For Brendan Rodgers, this may have been a stay of execution or it may be a turning point but, whatever it was, this was far and away Liverpool’s best performance of a fraught start to the season. The journey towards the gallows so many had erected for him had begun with an utterly insipid defeat by Aston Villa in the FA Cup semi-final last season and it might have been appropriate if it had ended here.
Whether this win, full of fine forward play and dreadful defending, puts an end to the crisis, only time will tell. Liverpool’s next game is the Merseyside derby and Rodgers (pictured) is under no illusions.
“I am pretty clear that there is a group of people who don’t want me here,” said Rodgers, who is not the first Liverpool manager to be discomforted by former players voicing strong opinions in the media.
He did not name them, referring instead to: “people outside of here”. He added: “In all competitions we have lost fewer games than Manchester City, Chelsea and Arsenal. The hysteria surrounding ourselves is interesting to note.
“Sometimes we have not lost games and the hysteria has been pretty clear. Maybe there is something going on from behind. As supporters and as players, we got the victory today and now we are five points off the top.”
It might not be a coincidence that it marked the return of Daniel Sturridge to full fitness. Liverpool had not scored three since beating Tottenham 3-2 in February, which was the last game the striker started before suffering a hip injury.
He found the net twice and left the field to a standing ovation. The first was a volley from a flick by James Milner, who captained Liverpool superbly in what was a pressure moment. The second was a drive from just inside the area and, but for Brad Guzan’s full-stretch save, he might have had a hat-trick.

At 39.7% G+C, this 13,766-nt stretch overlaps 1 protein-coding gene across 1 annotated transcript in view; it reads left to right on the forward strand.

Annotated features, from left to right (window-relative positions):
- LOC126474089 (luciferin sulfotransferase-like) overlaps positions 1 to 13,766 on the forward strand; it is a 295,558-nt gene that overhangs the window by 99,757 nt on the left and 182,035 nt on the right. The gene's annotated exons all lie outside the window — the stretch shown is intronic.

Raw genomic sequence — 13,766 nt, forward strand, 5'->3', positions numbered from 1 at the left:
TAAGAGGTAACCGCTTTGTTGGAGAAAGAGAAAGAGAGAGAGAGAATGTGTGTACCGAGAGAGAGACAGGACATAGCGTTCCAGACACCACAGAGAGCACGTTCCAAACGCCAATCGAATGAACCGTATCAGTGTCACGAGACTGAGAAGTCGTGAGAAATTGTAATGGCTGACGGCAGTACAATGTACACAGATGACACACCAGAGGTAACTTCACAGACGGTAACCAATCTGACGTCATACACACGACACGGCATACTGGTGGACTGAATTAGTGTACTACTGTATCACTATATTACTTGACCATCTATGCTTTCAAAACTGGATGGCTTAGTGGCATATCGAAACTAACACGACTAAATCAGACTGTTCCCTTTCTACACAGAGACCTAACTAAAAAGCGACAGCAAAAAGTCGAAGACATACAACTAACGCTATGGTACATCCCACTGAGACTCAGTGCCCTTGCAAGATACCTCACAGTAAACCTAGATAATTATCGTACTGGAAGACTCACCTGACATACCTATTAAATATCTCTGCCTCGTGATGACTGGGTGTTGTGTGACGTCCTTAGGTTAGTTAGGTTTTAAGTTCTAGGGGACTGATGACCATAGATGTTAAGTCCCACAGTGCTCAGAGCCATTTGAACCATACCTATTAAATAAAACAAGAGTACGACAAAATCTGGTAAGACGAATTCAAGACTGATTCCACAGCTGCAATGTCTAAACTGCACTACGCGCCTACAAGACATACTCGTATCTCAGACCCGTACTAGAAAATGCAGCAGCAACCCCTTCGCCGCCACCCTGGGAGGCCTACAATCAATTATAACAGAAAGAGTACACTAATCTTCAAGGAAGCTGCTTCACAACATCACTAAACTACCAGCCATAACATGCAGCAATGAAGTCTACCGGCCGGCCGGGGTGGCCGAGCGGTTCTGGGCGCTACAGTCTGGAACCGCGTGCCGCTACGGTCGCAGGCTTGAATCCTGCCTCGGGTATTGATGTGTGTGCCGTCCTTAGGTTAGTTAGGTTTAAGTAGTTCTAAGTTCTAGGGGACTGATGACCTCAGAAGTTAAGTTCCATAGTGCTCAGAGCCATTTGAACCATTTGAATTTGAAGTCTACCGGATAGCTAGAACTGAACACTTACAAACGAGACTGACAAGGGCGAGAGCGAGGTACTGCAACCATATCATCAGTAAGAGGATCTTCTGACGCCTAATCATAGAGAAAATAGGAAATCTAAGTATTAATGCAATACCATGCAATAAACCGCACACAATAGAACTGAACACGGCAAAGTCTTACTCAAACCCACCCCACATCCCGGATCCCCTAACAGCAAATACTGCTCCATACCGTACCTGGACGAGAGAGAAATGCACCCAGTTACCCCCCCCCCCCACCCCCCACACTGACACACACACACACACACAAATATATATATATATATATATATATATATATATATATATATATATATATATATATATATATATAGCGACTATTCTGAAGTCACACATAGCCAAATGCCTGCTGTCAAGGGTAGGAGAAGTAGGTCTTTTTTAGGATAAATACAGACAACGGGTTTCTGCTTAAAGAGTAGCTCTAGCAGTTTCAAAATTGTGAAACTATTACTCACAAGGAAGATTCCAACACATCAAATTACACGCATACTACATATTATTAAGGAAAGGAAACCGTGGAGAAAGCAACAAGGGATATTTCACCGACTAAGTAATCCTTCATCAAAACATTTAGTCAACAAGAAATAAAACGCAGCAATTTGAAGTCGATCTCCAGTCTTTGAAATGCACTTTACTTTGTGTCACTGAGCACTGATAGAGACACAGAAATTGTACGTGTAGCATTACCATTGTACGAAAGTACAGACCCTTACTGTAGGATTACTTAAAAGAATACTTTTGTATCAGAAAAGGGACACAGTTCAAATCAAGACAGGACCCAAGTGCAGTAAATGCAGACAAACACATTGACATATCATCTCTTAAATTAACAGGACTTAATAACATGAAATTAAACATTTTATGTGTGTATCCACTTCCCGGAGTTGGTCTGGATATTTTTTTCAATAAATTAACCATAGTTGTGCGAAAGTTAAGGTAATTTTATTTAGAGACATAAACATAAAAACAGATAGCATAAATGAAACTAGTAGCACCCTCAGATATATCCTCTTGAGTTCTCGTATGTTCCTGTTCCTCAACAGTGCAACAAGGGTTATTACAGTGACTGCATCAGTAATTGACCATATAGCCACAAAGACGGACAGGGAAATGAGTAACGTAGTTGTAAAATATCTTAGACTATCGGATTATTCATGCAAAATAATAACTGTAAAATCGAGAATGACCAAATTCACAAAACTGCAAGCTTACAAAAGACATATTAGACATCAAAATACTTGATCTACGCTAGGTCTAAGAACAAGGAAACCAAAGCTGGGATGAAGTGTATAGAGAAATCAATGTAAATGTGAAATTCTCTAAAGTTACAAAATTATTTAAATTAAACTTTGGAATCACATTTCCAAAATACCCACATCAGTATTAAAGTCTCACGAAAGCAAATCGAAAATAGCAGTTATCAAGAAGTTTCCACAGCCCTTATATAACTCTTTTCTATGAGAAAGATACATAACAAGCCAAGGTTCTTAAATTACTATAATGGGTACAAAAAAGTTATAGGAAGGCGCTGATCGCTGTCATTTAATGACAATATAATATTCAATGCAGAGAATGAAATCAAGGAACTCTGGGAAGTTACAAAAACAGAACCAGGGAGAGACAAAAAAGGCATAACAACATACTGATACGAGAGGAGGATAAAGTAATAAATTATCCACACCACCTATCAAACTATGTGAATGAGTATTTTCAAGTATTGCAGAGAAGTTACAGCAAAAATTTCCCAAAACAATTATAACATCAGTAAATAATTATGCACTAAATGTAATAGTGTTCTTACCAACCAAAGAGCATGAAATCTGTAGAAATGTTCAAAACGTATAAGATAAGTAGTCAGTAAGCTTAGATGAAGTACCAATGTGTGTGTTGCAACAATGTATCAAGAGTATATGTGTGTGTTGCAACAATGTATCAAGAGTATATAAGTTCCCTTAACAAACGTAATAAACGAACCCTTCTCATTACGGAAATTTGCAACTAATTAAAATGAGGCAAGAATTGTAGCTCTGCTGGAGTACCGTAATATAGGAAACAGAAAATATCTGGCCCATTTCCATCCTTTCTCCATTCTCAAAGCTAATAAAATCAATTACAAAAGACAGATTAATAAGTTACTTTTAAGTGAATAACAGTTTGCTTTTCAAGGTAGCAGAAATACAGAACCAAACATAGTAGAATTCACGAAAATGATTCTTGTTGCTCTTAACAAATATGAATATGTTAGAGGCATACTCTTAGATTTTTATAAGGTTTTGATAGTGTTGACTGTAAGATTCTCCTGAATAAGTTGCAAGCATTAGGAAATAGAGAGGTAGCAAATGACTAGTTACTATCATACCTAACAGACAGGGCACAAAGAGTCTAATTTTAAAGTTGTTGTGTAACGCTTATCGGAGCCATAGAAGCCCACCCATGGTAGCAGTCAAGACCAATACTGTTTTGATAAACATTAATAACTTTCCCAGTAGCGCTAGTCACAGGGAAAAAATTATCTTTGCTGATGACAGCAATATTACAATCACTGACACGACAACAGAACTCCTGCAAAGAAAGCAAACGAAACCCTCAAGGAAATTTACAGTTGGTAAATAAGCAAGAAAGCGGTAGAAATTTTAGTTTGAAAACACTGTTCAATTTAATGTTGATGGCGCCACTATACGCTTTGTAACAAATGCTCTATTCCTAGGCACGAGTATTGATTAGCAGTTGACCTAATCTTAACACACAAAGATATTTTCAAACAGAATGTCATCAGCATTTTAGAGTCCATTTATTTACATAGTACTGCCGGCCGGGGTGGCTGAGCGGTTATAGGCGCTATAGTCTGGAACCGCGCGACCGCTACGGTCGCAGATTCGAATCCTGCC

He was not even the biggest threat to Villa – Philippe Coutinho loosed off no fewer than seven shots and Jordan Amavi blocked brilliantly and instinctively when it appeared Nathaniel Clyne had to score. The Liverpool defender responded by pounding the grass in front of the Kop with his fist.
As Villa’s manager, Tim Sherwood, noted, this was the second successive away game in which his team had scored twice and returned home with nothing. They have not won since beating Bournemouth on the opening day of the season and their only other point has come against the piece of wreckage trading under the name of Sunderland.
Sherwood might soon be experiencing some of the hysteria doing the rounds in the Premier League. Almost his last words to his team before they went out was that, given the nerves surrounding Liverpool, Villa should keep it tight and wait for anxiety to start gripping Anfield. They were a goal down within 66 seconds when Milner drove past Guzan from the edge of the area.
Only after the interval, when Villa began injecting width into their play and aiming balls towards the tall Rudy Gestede did they start to exploit what is still Liverpool’s great weakness – a fragile defence, protecting a goalkeeper no defender seems to trust.
It was perhaps typical of Villa that once Gestede had slid in to ram home Alan Hutton’s cross, Liverpool scored their third within a minute. Another cross, this time from Amavi, brought hope as Gestede scored again but Liverpool clung on for a first home win over Villa in five years. The last Liverpool manager to beat them at Anfield was Roy Hodgson – who was gone within a month.
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